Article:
The whole art vs. business school thing was a little tropish, but it had me rooting for Lauren all the more, just to piss off her obnoxious father.

Bonus Factor: Math

Chalkboard with math equations on it

Blake is a math nerd, who sees everything–her bipolar disorder, her relationship with friends, and her love life–in terms of numbers, theorems, and equations. This is surprisingly not dull, though a lot of it was over my head.

Bonus Factor: Collaborative Story

Small cover of Will Grayson, Will Grayson

Lauren first gets to know Sierra and Blake when she’s invited to collaborate on their group’s space opera novella/graphic novel. About ten people submit chapters and artwork, contributing to the whole. Lauren takes over a minor character, Zeno, and soon turns her into a kick-ass cyber assassin and lover of The Queen, Sierra’s character. But when things start to go sour with Sierra, Zeno becomes more interested in Cypher, Blake’s character. Soon, the real-life drama spills into the story.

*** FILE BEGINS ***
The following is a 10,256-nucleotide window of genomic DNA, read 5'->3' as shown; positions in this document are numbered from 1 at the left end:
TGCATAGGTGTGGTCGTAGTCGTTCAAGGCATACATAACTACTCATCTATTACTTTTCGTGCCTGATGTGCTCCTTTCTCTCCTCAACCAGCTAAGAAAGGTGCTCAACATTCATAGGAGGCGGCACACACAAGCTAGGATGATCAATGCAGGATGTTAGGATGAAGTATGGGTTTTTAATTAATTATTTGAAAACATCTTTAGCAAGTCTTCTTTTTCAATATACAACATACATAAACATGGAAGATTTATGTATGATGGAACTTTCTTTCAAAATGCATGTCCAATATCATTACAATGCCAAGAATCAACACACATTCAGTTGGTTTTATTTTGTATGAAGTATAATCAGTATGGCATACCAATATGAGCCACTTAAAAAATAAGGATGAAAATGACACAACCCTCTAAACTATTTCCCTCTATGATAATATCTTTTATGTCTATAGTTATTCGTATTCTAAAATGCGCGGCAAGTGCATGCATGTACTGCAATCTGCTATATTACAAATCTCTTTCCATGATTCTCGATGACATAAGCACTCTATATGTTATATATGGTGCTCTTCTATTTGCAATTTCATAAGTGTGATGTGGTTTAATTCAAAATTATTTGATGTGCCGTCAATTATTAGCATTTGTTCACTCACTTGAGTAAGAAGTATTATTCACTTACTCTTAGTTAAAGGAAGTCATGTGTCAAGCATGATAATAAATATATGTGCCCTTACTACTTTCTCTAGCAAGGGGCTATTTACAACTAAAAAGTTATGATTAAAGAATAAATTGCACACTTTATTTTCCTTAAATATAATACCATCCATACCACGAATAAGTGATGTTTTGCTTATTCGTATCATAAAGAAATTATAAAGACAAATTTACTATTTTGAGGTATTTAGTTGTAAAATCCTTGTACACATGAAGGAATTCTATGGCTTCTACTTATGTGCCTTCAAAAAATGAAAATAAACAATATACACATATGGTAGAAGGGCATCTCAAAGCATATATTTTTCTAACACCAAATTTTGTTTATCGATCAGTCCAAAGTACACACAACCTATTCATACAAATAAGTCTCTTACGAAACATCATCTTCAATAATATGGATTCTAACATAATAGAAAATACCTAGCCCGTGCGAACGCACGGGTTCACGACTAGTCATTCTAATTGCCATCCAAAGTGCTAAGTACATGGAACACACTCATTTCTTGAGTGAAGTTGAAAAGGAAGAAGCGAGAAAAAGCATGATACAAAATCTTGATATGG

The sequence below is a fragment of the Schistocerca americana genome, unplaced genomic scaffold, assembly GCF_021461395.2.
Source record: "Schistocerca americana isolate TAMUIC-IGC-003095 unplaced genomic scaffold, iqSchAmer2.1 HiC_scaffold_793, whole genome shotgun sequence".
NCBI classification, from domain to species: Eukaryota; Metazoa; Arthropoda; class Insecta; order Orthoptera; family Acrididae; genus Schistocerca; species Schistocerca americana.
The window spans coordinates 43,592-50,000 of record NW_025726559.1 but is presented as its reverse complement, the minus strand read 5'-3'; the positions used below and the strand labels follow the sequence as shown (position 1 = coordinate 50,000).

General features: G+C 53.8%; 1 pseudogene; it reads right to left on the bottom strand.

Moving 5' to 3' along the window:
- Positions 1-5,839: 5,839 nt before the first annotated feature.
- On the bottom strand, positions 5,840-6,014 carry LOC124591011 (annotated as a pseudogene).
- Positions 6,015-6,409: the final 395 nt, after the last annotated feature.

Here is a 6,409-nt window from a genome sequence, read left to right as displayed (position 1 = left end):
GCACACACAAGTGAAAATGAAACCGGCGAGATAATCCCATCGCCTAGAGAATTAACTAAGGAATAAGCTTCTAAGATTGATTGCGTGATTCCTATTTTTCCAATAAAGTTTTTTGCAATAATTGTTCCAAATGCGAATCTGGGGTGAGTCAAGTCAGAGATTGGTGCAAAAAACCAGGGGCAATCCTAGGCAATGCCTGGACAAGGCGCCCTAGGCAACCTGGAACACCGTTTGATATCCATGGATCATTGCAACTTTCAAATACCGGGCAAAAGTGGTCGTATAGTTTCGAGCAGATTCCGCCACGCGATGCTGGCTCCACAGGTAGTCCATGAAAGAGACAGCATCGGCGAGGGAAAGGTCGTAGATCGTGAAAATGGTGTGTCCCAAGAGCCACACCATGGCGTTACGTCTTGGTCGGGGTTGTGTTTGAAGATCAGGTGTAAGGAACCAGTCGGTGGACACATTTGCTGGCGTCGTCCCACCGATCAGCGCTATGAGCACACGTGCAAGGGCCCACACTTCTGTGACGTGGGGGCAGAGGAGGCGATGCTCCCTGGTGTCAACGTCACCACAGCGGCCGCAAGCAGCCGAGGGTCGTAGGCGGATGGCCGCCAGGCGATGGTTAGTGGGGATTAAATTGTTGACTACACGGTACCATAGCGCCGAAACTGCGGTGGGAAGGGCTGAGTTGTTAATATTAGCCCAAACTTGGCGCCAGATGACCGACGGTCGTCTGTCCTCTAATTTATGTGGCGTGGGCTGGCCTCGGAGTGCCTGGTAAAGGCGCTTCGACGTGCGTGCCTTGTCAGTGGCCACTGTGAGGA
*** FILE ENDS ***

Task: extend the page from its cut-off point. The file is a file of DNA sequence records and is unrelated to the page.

“Your character just got her head chopped off and died!”

“Nuh uh, it was all a dream!”

“Was not! And your character’s fat and ugly!”

“Your character’s mean and stupid!”

And so forth. This is why I write alone.

Bromance Status: That Awesome Friend in College

When I was in high school, it was great reading about the cool older kids living in the dorms. And now that I’m long graduated…it’s nice reliving those days. And maybe romanticizing them, just a bit.

FTC full disclosure: I received a free e-copy of this book from the author, but no money or pictures of me as a space cowboy.

Brian wrote his first YA novel when he was down and out in Mexico. He now lives in Missouri with his wonderful wife and daughter. He divides his time between writing and working as a school librarian. Brian still misses the preachy YA books of the eighties.